I actually turned down a short trip on Earthrace Tuesday, but it was partially because I knew I’d be spending yesterday on the Stealth 540, an experience I’ve been scheming about for months. What a blast! This boat has interesting electronics and electrical systems (like a 3kw Victron inverter/charger able to make up for a modest generator and shore power setup), but they’re overshadowed by the hull and power train technology. Time and again we passed boats of similar size and luxury appointments but with significantly greater horsepower and diesel thirst. Like the pair below, which we left in the (Q-SPD generated) rooster tail at 45 knots. At about 17 knots the Stealth raises up a foot or two on its foils, leaving minimal wetted surface. The main foil also provides some shock absorption in waves and seems to help the boat carve turns. Truth be told, it drives like a big sports car. The “HYSUCAT” system has been around for many years, but my impression is that Stealth has really put it all together. (Now, back to Maine; bye, bye, Miami.)
PSs 2/23–25: The guy above (who’d really like to rip that wheel out of my hands) is Bob Kyle, owner of Yacht Share, where you’ll find some recent pictures of the 540. I will be writing up the boat test for PMY, by the way. And here’s the home site for Professor Hoppe’s HYSUCAT designs, with a video of the Stealth 540’s first trials in Cape Town at the top of the list. And finally, sail boats can be fast too, as nicely illustrated by this entry over at the nicely reborn blog Navagear. It’s expected that a sailboat will break 50 knots this year, and it will probably be on hydrofoils.
NDI, or Nautical Data International, just announced that it’s selling its exclusive right to produce and license digital versions of Canadian charts back to the Canadian Hydrographic Service (CHS), effective on March 30. It sounds like that’s the end of a long and unpleasant affair I’ve discussed before, but who knows for sure? If you read the Q&A’s, you’ll find that NDI plans to stay in business, and to continue its suits against C-Map and Navionics. I haven’t followed this dispute closely, but have noticed that both those companies are now offering very reasonably priced Canadian charts, especially when compared to NDI’s PC charts. In fact, I know boats that have gone from PC to plotter mainly because of that price difference. Here’s hoping that CHS will make Canadian rasters and ENCs more affordable and easier to use.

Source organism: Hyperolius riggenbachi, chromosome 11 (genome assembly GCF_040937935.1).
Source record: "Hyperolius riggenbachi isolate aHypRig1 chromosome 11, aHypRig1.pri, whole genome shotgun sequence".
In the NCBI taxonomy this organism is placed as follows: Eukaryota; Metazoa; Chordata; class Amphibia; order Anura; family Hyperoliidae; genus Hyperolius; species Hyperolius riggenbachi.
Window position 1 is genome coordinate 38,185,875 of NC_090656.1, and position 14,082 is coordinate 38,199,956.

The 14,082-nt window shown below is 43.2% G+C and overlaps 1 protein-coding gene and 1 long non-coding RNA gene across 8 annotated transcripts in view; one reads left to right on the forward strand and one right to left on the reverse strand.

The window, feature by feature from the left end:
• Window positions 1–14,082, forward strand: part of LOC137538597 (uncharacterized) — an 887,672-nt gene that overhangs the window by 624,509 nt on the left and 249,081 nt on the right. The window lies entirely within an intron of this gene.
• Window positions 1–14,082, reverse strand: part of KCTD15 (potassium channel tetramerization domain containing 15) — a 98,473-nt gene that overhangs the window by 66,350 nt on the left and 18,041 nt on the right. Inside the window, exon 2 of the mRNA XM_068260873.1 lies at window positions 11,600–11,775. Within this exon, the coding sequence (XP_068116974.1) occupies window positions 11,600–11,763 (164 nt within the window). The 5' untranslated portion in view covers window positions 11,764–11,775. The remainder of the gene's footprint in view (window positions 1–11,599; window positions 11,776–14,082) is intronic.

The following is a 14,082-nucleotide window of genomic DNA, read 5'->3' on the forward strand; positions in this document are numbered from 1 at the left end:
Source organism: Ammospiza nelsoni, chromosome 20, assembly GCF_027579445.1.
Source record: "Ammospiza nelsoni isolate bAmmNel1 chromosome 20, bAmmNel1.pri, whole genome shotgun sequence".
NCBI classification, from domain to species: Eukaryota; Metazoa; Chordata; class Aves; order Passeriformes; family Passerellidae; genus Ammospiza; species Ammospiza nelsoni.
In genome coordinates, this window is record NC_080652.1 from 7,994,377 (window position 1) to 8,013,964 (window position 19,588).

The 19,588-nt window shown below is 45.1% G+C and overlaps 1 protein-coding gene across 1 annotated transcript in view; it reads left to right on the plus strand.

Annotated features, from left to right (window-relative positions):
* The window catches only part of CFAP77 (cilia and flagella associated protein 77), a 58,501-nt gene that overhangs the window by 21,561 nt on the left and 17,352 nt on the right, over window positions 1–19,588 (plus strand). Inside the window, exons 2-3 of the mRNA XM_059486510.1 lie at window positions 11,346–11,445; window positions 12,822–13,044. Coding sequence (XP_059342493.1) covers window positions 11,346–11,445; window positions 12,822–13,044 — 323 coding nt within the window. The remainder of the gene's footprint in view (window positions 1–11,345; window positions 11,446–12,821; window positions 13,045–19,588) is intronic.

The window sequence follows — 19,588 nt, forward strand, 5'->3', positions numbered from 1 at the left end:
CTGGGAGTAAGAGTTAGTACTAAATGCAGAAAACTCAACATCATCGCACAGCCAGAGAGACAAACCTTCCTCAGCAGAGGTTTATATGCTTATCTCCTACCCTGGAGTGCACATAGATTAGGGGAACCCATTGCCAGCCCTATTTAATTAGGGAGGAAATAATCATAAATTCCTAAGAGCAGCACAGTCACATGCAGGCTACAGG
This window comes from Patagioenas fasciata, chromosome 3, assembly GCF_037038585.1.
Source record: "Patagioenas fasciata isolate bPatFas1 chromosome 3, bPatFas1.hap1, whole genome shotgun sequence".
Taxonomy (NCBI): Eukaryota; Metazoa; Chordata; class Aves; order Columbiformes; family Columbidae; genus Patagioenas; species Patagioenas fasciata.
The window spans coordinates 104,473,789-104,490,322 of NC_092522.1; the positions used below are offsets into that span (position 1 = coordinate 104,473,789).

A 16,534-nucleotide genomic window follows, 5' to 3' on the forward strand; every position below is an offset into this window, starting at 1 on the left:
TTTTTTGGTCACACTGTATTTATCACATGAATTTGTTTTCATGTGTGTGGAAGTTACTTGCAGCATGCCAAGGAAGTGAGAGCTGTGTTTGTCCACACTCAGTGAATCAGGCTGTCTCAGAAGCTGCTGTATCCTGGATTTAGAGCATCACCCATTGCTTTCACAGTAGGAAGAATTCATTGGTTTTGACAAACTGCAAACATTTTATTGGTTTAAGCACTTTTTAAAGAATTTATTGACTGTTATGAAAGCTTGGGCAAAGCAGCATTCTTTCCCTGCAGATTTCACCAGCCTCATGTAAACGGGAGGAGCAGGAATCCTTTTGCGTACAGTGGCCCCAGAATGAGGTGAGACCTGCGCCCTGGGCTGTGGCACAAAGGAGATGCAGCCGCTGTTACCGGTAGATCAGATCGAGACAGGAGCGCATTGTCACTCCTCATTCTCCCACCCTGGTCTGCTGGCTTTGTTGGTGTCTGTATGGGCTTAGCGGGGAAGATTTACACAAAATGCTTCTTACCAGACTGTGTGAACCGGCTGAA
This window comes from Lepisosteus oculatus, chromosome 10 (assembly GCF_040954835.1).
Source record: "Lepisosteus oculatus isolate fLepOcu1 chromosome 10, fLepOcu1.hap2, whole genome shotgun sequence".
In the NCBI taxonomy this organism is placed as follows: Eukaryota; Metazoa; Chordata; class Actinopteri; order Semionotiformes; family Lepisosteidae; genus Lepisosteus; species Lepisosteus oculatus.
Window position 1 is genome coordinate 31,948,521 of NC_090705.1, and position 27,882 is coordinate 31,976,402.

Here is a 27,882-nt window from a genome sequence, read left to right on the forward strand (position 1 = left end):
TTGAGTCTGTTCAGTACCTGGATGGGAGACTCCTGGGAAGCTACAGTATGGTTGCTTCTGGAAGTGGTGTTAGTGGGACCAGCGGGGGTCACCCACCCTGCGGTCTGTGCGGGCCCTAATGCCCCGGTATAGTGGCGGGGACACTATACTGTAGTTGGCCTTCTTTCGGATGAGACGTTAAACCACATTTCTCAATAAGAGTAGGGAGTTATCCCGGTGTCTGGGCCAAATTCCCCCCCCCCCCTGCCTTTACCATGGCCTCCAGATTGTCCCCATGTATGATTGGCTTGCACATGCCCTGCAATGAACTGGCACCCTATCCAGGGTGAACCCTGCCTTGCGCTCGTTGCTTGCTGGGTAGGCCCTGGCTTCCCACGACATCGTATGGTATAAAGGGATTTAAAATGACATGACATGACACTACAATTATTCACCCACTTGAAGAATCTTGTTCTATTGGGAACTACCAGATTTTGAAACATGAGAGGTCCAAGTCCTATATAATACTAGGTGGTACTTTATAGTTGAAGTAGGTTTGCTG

Yeah, man, that’s an Ethernet port on the new Furuno FA30 AIS receiver, meaning that it can plug right into a NavNet vx2 network. It also has standard NMEA 0183 38.4k AIS output, and comes with a PC AIS plotting program able to use the Ethernet feed, so it could be set up in many ways. The FA30 is a true dual channel receiver and will retail for “under $1,000.” It’s slightly bulky at about 10 x 8.5 x 3.5 inches, but that same box will house a Furuno Class B AIS that they’re planning to introduce eventually. I’m a bit disappointed that Raymarine’s AIS250 is only a one-channel-at-a-time receiver, sporting a pretty stiff $1,120 MSRP too, but it does pack a lot of features under the hood. For one thing, it’s got a built in antenna splitter, allowing just one stick to feed AIS, FM, and VHF sets (preferably your standby set). It also has a built-in multiplexer offering two inputs and two outputs, all able to talk at either 4,800 or 38,400 baud as needed. This can solve lots of installation issues, particularly with single-NMEA-port C– and E-Series machines. Note that ShipModul has a special multiplexer for doing AIS with Ray C/E, as does Brookhouse (informative PDF here), and SeaCas is offering a dual channel receiver/multiplexer bundle.